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Ulster Bank's February PMI data shows stagnation for NI businesses in the wake of Brexit

  • February data from the Ulster Bank Northern Ireland PMI shows fractional growth for NI business activity, with staffing levels lowering for the second month running.

    Today sees the release of February data from the Ulster Bank Northern Ireland PMI®. The latest report – produced for Ulster Bank by IHS Markit – signalled that business activity in Northern Ireland rose only fractionally in February. The near-stagnation in output reflected Brexit worries, with total new orders falling for the first time in 28 months, new export business down sharply and business sentiment turning negative. Meanwhile, companies lowered their staffing levels for the second month running.

    Commenting on the latest survey findings, Richard Ramsey, Chief Economist Northern Ireland, Ulster Bank, said:

    “February’s PMI marked the final survey before the Brexit withdrawal date, and last month was perhaps the point of peak uncertainty and fear regarding a potential ‘no-deal exit' from the EU. This uncertainty is very much reflected in the latest report.

    “Private sector firms saw a marked deterioration in business conditions, with output growth almost grinding to halt, employment falling, new orders decreasing, and export orders falling at their fastest pace in 69 months.

    “In terms of output, private sector growth eased to a 29-month-low, with services being the only sector to remain in expansion mode. Manufacturing output stagnated but both construction and retail saw rapid rates of decline.

    “Indeed, retail sales fell at their fastest rate in almost four years and this trend looks set to continue with orders falling at their fastest rate in 49-months. And, as with output, services was the only sector to record a rise in new orders, albeit the pace of growth remains relatively modest.

    “In relation to employment, Northern Ireland was one of nine UK regions to experience a fall in February, driven by the services sector which had until January seen almost two-and-a-half years of growth. But the one area where Northern Ireland stands out against the rest of the UK is confidence in the year ahead. Northern Ireland is the only UK region where firms expect business output to be lower in 12-months’ time.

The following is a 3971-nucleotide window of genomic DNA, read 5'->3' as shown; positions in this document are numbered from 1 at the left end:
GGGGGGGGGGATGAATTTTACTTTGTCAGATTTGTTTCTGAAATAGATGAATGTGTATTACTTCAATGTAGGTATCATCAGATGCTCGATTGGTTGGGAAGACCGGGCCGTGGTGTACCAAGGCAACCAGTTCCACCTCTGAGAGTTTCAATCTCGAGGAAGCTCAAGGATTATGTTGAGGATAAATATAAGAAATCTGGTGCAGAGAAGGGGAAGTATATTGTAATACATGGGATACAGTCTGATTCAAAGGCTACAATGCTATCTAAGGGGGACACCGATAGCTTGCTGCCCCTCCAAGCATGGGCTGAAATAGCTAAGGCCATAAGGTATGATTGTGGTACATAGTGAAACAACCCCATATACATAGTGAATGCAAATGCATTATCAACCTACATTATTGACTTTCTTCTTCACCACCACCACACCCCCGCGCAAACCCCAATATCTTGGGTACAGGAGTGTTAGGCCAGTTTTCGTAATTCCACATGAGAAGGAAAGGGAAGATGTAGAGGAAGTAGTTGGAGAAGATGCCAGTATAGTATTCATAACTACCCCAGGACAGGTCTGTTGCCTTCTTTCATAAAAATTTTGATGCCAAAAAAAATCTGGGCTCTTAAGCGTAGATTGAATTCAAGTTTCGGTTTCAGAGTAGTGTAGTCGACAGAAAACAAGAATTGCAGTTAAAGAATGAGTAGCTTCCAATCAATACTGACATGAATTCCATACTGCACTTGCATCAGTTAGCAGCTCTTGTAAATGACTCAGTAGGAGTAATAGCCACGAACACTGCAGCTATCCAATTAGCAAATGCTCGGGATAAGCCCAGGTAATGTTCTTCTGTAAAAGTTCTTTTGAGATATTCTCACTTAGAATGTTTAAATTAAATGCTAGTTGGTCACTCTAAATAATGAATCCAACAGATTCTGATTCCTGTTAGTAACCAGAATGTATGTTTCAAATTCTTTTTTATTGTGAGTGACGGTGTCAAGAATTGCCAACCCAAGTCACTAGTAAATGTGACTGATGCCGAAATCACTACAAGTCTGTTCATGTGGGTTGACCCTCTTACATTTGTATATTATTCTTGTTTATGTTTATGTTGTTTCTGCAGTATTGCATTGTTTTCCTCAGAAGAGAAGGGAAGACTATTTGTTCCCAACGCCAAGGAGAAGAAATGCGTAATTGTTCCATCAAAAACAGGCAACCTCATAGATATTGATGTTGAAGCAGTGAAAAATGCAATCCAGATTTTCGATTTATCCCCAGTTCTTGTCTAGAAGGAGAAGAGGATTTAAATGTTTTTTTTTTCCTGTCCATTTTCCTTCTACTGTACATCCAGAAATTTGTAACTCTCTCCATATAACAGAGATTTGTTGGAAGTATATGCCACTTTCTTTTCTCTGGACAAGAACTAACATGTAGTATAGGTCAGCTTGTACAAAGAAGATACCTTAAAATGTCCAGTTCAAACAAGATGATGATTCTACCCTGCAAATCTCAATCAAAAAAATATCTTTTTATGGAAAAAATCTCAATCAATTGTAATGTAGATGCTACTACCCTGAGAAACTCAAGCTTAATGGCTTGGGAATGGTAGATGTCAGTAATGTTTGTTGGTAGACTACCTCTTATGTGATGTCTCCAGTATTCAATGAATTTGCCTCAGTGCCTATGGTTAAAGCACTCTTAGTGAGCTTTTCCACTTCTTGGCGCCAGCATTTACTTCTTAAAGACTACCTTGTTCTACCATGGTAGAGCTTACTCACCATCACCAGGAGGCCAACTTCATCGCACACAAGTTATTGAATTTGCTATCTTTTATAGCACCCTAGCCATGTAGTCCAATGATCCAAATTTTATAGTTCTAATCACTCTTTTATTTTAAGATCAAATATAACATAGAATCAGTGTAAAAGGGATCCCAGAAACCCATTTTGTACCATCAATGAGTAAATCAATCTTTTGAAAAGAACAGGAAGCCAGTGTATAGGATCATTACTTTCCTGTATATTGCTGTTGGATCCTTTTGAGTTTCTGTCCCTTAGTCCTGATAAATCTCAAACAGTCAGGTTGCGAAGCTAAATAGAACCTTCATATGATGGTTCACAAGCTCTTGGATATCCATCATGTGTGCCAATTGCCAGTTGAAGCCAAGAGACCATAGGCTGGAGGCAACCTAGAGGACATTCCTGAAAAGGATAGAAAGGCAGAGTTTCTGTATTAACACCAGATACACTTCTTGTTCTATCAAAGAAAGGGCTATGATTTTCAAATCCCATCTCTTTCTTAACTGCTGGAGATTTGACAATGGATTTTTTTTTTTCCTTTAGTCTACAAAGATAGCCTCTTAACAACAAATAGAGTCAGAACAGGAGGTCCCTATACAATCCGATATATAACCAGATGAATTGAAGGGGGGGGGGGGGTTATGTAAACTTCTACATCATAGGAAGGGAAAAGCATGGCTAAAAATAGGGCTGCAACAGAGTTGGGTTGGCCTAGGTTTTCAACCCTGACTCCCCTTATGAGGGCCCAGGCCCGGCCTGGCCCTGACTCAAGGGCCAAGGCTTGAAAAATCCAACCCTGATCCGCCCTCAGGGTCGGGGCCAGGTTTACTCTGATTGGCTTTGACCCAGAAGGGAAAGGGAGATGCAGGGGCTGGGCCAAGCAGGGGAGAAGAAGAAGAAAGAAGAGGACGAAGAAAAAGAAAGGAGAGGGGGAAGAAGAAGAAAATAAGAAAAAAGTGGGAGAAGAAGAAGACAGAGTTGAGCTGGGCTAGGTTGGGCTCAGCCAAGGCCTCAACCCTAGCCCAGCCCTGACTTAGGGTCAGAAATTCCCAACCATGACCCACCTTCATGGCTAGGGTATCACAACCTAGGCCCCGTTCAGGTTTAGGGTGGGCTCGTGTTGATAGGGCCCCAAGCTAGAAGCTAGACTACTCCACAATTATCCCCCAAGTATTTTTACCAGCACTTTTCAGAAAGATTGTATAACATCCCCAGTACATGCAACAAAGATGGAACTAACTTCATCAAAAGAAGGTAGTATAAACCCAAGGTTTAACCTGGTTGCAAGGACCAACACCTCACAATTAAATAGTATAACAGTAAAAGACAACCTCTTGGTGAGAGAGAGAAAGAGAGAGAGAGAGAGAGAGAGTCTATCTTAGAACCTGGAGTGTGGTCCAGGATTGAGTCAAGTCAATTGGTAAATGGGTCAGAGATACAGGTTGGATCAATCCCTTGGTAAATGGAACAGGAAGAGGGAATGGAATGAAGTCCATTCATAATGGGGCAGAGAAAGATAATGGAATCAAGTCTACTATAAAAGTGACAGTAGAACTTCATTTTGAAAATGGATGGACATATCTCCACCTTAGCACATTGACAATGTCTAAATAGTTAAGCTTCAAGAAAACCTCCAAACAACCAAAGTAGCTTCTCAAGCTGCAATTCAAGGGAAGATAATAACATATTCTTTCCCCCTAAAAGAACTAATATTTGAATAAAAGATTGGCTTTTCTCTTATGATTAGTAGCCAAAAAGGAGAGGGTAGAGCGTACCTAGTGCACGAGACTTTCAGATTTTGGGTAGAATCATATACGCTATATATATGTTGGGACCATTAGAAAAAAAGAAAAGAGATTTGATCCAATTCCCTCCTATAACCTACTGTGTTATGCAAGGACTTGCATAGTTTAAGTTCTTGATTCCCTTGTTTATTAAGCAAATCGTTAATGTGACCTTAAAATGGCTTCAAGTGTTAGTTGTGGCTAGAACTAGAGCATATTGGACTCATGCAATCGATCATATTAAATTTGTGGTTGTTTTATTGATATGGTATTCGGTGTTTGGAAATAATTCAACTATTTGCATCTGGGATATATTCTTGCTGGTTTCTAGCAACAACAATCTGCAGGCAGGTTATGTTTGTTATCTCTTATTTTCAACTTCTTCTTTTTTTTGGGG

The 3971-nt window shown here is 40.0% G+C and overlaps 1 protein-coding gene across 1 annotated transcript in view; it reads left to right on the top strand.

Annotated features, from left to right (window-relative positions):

“Whilst Brexit uncertainty is clearly a factor in all of this, it should be remembered that there are other factors at play, including the wider economic slowdown across Europe, concerns over global trade, and the ongoing restructuring of the retail sector.”

    The main findings of the February survey

    The headline seasonally adjusted Business Activity Index dropped to 50.2 in February from 51.6 in January. The latest reading signalled only a fractional monthly increase in private sector output, and one that was the weakest in the current 29-month sequence of growth.While some panellists saw output rise due to work on backlogs and as part of Brexit contingencies, others signalled that Brexit uncertainty had led to falls in activity. Brexit uncertainty also had a negative impact on new orders during the month, with some customers holding off committing to new projects. As a result, new business decreased for the first time since October 2016. New export orders, meanwhile, decreased sharply, ending a 31-month sequence of growth. The rate of contraction was the fastest since May 2013.

    Declining new orders led to another monthly reduction in backlogs of work in February. Moreover, the rate of depletion was the sharpest in four years. Companies lowered their staffing levels for the second successive month. That said, the rate of job cuts softened from January and was only marginal.

    The rate of input cost inflation eased to a 19-month low in February, but remained marked amid reports of currency weakness and supplier price increases. Output prices also increased at a weaker pace midway through the first quarter. The latest rise in charges was the slowest since October 2016. Businesses were pessimistic regarding the 12-month outlook for output for the first time in the two-year series history. Negative sentiment generally reflected Brexit and associated uncertainty, which is expected to limit new order inflows.

    SOURCE: Press Release, PMI Report

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    Tina Lauro Pollock is the editing eye at Sync NI and looks after its clients. She has a particular interest in the gaming sector, big data, women in tech and business, and start-ups. To connect with Tina, feel free to seek her out on Twitter, find her on LinkedIn, or schedule a chat by sending her an email.

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